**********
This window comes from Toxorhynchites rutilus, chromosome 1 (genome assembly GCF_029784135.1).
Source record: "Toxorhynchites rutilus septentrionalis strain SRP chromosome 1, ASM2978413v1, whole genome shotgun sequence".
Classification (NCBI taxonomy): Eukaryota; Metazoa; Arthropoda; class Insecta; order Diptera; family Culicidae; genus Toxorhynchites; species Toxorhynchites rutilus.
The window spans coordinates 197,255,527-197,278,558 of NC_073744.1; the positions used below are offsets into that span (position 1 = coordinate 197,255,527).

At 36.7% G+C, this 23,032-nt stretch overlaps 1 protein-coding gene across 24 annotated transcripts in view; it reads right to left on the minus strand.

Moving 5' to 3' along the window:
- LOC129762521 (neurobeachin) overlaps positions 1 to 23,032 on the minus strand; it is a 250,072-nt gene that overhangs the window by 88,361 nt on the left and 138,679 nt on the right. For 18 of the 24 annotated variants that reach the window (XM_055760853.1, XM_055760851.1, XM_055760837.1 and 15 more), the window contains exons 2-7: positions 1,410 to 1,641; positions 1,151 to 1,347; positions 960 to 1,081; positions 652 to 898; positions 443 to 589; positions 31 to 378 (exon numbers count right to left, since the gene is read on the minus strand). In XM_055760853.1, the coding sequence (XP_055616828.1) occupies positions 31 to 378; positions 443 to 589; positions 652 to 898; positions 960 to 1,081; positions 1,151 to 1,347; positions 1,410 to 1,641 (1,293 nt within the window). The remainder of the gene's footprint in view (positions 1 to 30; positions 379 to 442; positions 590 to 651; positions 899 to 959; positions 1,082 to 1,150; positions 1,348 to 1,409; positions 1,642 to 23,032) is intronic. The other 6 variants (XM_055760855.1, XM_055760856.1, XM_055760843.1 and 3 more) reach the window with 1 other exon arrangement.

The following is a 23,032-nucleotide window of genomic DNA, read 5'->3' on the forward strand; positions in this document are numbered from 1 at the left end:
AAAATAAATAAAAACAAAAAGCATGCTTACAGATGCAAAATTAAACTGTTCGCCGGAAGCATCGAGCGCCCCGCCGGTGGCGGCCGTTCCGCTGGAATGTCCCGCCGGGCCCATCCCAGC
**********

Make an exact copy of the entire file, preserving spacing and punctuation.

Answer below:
This window comes from Toxorhynchites rutilus, chromosome 1 (genome assembly GCF_029784135.1).
Source record: "Toxorhynchites rutilus septentrionalis strain SRP chromosome 1, ASM2978413v1, whole genome shotgun sequence".
Classification (NCBI taxonomy): Eukaryota; Metazoa; Arthropoda; class Insecta; order Diptera; family Culicidae; genus Toxorhynchites; species Toxorhynchites rutilus.
The window spans coordinates 197,255,527-197,278,558 of NC_073744.1; the positions used below are offsets into that span (position 1 = coordinate 197,255,527).

At 36.7% G+C, this 23,032-nt stretch overlaps 1 protein-coding gene across 24 annotated transcripts in view; it reads right to left on the minus strand.

Moving 5' to 3' along the window:
- LOC129762521 (neurobeachin) overlaps positions 1 to 23,032 on the minus strand; it is a 250,072-nt gene that overhangs the window by 88,361 nt on the left and 138,679 nt on the right. For 18 of the 24 annotated variants that reach the window (XM_055760853.1, XM_055760851.1, XM_055760837.1 and 15 more), the window contains exons 2-7: positions 1,410 to 1,641; positions 1,151 to 1,347; positions 960 to 1,081; positions 652 to 898; positions 443 to 589; positions 31 to 378 (exon numbers count right to left, since the gene is read on the minus strand). In XM_055760853.1, the coding sequence (XP_055616828.1) occupies positions 31 to 378; positions 443 to 589; positions 652 to 898; positions 960 to 1,081; positions 1,151 to 1,347; positions 1,410 to 1,641 (1,293 nt within the window). The remainder of the gene's footprint in view (positions 1 to 30; positions 379 to 442; positions 590 to 651; positions 899 to 959; positions 1,082 to 1,150; positions 1,348 to 1,409; positions 1,642 to 23,032) is intronic. The other 6 variants (XM_055760855.1, XM_055760856.1, XM_055760843.1 and 3 more) reach the window with 1 other exon arrangement.

The following is a 23,032-nucleotide window of genomic DNA, read 5'->3' on the forward strand; positions in this document are numbered from 1 at the left end:
AAAATAAATAAAAACAAAAAGCATGCTTACAGATGCAAAATTAAACTGTTCGCCGGAAGCATCGAGCGCCCCGCCGGTGGCGGCCGTTCCGCTGGAATGTCCCGCCGGGCCCATCCCAGC